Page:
• Consider how your patient’s economic situation and relevant environmental factors may have contributed to your patient’s current condition or affect their future health.
      • Consider how your patient’s culture or family should influence your concept map.
    • Justify the value and relevance of the evidence you used as the basis of your concept map.
      • Explain why your evidence is valuable and relevant to your patient’s case.
      • Explain why each piece of evidence is appropriate for both the health issue you are trying to correct and for the unique situation of your patient and their family.
    • Propose relevant and measurable criteria for evaluating the degree to which the desired outcomes of your concept map were achieved.
      • Explain why your proposed criteria are appropriate and useful measures of success.
    • Explain how you will communicate specific aspects of the concept map to your patient and their family in an ethical, culturally sensitive, and inclusive way. Ensure that your strategies:
      • Promote honest communications.
      • Facilitate sharing only the information you are required and permitted to share.
      • Are mindful of your patient’s culture.
      • Enable you to make complex medical terms and concepts understandable to your patient and their family, regardless of language, disabilities, or level of education.
    • Additional Requirements
    • Be sure to include both documents when you submit your assessment.
    • Note: Faculty may use the Writing Feedback Tool when grading this assessment. The Writing Feedback Tool is designed to provide you with guidance and resources to develop your writing based on five core skills. You will find writing feedback in the Scoring Guide for the assessment, once your work has been evaluated.Evidence–Based Patient–Centered Care

      · Introduction

      · Scene 1

      · Supervisor email

      · Scene 2

      · HIV Patient

      · Scene 3

      · Diabetes Patient

      · Scene 4

      · Concept Map

      · Conclusion

      Introduction

      Concept maps are an important tool in patient–centered care planning. A concept map helps to synthesize facts about a patient’s health needs and personal circumstances with available evidence and analysis. Such a tool becomes more useful when a patient has complex health, economic, and cultural needs.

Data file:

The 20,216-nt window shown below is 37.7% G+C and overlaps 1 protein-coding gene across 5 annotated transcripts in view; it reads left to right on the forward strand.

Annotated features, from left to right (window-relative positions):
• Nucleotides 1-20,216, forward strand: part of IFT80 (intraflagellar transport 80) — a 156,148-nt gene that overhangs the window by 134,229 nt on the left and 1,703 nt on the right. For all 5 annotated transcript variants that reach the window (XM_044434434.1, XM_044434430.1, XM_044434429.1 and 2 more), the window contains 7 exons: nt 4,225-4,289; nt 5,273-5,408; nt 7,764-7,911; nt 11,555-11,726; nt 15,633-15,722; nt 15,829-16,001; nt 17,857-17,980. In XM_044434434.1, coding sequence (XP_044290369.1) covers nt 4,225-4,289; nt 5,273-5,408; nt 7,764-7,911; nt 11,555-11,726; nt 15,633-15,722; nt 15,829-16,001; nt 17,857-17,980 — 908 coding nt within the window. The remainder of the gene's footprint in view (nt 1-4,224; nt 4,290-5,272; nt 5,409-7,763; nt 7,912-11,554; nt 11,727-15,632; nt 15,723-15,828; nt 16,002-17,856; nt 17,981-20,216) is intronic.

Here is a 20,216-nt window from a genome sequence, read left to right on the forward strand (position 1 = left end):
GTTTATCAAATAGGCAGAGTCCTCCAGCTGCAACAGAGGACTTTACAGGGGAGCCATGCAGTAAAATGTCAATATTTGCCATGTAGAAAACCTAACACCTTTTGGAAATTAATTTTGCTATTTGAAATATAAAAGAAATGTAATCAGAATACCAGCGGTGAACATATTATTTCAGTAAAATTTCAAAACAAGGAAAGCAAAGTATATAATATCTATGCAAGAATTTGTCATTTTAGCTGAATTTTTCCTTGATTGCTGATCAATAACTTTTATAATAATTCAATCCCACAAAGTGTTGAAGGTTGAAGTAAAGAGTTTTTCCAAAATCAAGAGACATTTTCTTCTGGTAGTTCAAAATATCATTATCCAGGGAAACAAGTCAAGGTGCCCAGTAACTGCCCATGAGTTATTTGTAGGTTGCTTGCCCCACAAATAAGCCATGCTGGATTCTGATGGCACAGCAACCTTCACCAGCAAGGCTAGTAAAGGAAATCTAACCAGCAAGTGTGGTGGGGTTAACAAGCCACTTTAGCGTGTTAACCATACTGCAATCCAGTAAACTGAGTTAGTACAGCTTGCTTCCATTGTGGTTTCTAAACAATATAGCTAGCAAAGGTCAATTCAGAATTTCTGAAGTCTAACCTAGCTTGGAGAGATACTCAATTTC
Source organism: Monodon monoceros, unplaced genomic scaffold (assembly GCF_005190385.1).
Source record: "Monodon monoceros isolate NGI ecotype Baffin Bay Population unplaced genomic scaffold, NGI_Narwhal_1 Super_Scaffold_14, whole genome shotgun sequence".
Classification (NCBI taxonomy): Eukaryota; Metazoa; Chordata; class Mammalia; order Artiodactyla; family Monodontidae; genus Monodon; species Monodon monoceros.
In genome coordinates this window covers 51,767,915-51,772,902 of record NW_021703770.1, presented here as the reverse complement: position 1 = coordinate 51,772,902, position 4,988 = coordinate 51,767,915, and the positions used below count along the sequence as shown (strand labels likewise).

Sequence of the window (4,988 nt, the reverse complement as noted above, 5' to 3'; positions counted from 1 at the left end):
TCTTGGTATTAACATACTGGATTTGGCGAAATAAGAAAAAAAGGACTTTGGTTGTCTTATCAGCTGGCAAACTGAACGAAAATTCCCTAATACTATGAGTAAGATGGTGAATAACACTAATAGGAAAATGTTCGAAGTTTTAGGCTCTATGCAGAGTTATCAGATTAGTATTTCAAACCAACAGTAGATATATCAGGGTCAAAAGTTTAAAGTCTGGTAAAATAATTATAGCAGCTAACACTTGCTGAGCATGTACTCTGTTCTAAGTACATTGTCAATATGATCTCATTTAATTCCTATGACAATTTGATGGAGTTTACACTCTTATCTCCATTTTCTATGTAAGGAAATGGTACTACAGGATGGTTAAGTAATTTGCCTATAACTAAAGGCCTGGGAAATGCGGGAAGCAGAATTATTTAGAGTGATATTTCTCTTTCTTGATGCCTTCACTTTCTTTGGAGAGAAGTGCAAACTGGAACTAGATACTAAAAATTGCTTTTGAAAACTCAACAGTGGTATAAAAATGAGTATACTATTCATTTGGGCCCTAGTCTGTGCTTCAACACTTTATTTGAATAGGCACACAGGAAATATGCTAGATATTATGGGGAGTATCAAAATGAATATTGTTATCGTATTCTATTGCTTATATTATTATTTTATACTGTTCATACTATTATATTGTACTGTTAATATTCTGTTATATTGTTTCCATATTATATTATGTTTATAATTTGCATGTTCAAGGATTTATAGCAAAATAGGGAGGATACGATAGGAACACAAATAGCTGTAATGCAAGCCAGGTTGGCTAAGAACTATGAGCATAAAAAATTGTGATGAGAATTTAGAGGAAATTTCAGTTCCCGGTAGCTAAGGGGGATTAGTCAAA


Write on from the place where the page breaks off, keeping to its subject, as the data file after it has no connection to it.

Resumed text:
In this simulation, you will be choosing a patient, conducting a short interview, and then assembling a concept map for use in that patient’s care plan.

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      Overview

      You are a nurse at the Uptown Wellness Center. As you begin your shift, you get an email from the charge nurse. Click on the icon to read it.

      Good morning,

      We have two new patients coming in today.

      First is Keith Rogers; he is a young man with a recent HIV diagnosis. He has described his living situation as unstable, and he has not begun treatment for HIV.

      The other is Carole Lund. Carole is a new mother who had gestational diabetes during her pregnancy. She has continued to track her blood glucose postpartum, and is worried that it does not appear to be stabilizing.

      Please review the attached patient profiles and decide which you’d like to take on today. When you’ve decided, talk to your patient and start planning his or her care. Thanks!

      — Janie Poole

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      Keith Rogers

      Patient with HIV

      Overview

      Reason for Referral: Keith is an 18–year–old African American man, and a recent high school graduate. He has HIV but has not been in treatment.

      Situation: Although he has known his HIV status for some time, Keith is here today seeking treatment for the first time. He came alone on a city bus, and he doesn’t have a state–issued ID or insurance information, although he says he does have health insurance.

      Interview:

      How long have you known you were HIV–positive?

      Since this summer. They had one of those trucks outside GG’s where you can get tested for free. GG’s, that’s our club. So me and Nick, we go get the test and it was positive.

      They gave us these pamphlets after, but I can’t leave stuff like that around the house. My folks didn’t know about me and Nick. So I trashed those pamphlets on the way home. That was…like six months back I guess.

      Since you haven’t been in treatment, have you been doing other things to protect your health?

      Yeah. So here’s the thing about that. Nick says he read on the Internet that meth is supposed to help. Like methamphetamines. And you don’t have to do very much and it slows it down so you don’t get sick as fast, but doctors can’t prescribe it because it’s illegal. So we tried that. Nick thinks it’s working, but I don’t know, man. It makes my heart beat real fast and that freaks me out.

      He’d be mad if he knew I told you that, like maybe someone’s gonna show up at the house and bust us. I guess I don’t care anymore.

      At intake you described your living situation as “unstable.” Can you tell me more about that?

      I’m at Nick’s right now. Mom threw me out of the house. I was…like, trying to find a way where I could get a test that wasn’t in front of a gay club, right, cuz…my folks just ain’t ready for that much truth, you know? So we’re at the clinic, and I get the test, and they call Moms in because technically I’m still a minor at that time, and we’re talking with the nurse or whoever and it just kinda comes out. How I got it. She hit the roof.

      I don’t think that’s why she threw me out, though, even though at church they say it’s a sin. She’s scared. Everyone is scared. I got little sisters at home, Alexa and Marnie, and we only got one bathroom. It’s like…maybe I’m allowed to go ruin my life and they still love me and pray for me, but if I gave it to the girls…that they could never forgive.